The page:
In crowded Davos, keeping VIPs happy is no easy task
How do you keep VIPs — hundreds of them — happy?
You can’t, especially at the World Economic Forum. There’s no point in pulling that “Don’t you know who I am?” line here at the annual Davos gathering, which is attended by hundreds of the biggest corporate and political bigwigs.
Aides to Pakistan’s Prime Minister Yousaf Raza Gilani (including Commerce Minister Makhdoom Amin Fahim) and officials traveling with Kazakh President Nursultan Nazarbayev were visibly upset after they were refused entry into the opening plenary session. Before the same event, Senegal’s president Abdoulaye Wade and his aides were made to stand around for 15 minutes or so.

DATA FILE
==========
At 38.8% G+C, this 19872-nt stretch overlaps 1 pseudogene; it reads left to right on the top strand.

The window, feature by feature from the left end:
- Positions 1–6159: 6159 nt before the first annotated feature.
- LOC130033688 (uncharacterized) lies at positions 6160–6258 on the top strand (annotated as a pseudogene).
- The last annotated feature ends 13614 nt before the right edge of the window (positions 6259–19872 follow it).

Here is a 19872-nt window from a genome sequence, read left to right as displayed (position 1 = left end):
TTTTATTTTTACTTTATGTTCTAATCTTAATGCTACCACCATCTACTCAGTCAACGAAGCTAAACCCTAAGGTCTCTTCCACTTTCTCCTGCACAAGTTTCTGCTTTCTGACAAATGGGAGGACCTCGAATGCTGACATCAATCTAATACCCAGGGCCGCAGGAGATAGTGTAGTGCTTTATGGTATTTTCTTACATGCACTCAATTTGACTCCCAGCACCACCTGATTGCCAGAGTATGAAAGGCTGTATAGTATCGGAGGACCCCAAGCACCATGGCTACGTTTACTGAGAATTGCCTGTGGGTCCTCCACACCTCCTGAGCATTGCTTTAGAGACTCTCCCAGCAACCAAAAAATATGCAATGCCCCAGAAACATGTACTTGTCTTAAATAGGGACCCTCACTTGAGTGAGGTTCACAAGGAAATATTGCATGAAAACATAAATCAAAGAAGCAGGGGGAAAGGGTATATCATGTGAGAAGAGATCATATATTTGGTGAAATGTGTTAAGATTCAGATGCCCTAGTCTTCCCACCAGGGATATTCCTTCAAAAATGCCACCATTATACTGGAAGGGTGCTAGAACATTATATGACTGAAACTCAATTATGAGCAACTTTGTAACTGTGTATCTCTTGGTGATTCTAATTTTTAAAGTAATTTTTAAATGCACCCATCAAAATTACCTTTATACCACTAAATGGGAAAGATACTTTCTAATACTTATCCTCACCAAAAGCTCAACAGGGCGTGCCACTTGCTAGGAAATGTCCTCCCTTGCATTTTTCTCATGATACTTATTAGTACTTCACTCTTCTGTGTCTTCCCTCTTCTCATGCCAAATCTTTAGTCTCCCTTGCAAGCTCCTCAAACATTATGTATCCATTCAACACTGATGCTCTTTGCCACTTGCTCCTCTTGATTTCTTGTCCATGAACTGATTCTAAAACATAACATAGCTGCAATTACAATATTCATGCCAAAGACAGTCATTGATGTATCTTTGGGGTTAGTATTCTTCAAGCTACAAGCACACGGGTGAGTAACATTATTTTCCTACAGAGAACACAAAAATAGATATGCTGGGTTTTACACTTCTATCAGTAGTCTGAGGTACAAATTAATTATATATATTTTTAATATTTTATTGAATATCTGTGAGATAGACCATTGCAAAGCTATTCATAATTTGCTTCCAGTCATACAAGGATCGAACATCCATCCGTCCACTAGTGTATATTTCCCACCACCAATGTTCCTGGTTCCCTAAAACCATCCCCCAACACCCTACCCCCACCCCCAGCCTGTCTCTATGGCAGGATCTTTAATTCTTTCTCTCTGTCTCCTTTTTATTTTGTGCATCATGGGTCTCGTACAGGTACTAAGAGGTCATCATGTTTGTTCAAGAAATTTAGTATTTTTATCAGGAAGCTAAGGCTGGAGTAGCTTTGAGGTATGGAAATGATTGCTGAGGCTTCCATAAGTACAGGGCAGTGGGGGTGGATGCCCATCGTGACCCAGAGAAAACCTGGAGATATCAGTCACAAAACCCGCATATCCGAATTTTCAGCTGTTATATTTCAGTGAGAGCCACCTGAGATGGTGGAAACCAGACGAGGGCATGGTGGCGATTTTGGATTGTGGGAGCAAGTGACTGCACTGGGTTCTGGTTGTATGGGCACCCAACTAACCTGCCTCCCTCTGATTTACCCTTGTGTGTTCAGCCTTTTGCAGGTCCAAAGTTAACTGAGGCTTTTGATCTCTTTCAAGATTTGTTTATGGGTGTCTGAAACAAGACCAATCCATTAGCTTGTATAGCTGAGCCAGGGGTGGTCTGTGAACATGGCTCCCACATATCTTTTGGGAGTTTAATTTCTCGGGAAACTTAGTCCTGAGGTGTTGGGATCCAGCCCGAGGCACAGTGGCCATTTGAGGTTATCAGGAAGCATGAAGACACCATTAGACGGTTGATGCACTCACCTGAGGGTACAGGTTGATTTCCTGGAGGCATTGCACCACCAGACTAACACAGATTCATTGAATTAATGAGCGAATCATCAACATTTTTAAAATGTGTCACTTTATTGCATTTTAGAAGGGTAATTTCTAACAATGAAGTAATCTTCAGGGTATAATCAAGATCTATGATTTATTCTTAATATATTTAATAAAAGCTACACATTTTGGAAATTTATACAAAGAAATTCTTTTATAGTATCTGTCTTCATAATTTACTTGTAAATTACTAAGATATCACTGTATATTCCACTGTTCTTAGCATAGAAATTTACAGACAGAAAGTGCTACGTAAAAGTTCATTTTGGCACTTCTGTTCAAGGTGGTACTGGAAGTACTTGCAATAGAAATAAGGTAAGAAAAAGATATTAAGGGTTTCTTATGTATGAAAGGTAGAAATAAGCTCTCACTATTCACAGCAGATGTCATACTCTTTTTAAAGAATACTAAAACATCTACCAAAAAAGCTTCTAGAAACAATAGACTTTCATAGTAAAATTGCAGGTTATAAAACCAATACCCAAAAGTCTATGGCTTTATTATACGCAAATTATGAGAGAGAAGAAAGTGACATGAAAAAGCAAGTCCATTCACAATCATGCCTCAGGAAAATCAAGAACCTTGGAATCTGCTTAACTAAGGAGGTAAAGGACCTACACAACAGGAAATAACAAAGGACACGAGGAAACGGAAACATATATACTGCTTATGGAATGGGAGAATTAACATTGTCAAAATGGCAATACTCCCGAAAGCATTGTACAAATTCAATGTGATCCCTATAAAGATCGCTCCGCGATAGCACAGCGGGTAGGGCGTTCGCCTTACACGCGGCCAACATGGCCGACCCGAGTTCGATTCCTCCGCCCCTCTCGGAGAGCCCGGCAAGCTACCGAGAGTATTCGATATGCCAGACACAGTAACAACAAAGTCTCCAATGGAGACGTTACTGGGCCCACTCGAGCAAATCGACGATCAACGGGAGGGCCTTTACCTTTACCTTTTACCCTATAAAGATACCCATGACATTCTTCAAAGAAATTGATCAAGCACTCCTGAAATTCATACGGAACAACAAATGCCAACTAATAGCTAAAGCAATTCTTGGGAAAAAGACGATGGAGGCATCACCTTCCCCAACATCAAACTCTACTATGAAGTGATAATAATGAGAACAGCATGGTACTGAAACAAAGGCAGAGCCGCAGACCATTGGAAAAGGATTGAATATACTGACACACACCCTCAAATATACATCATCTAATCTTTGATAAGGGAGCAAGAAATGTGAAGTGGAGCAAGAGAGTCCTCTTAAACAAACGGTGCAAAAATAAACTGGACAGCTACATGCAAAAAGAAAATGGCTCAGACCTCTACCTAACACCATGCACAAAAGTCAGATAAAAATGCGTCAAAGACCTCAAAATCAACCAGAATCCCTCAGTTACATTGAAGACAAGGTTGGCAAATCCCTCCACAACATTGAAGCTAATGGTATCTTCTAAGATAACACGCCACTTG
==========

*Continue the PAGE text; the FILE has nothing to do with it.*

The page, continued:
Later in the week, Belgium’s prime minister, Herman van Rompuy, was pushed aside by bodyguards to make way for British Prime Minister Gordon Brown.
Every morning, there are long queues at the security screening on the way into the conference, and CEOs who are used to whizzing past barriers must wait patiently for their turn like the rest of us.
“The forum has outgrown this place,” one participant told Reuters.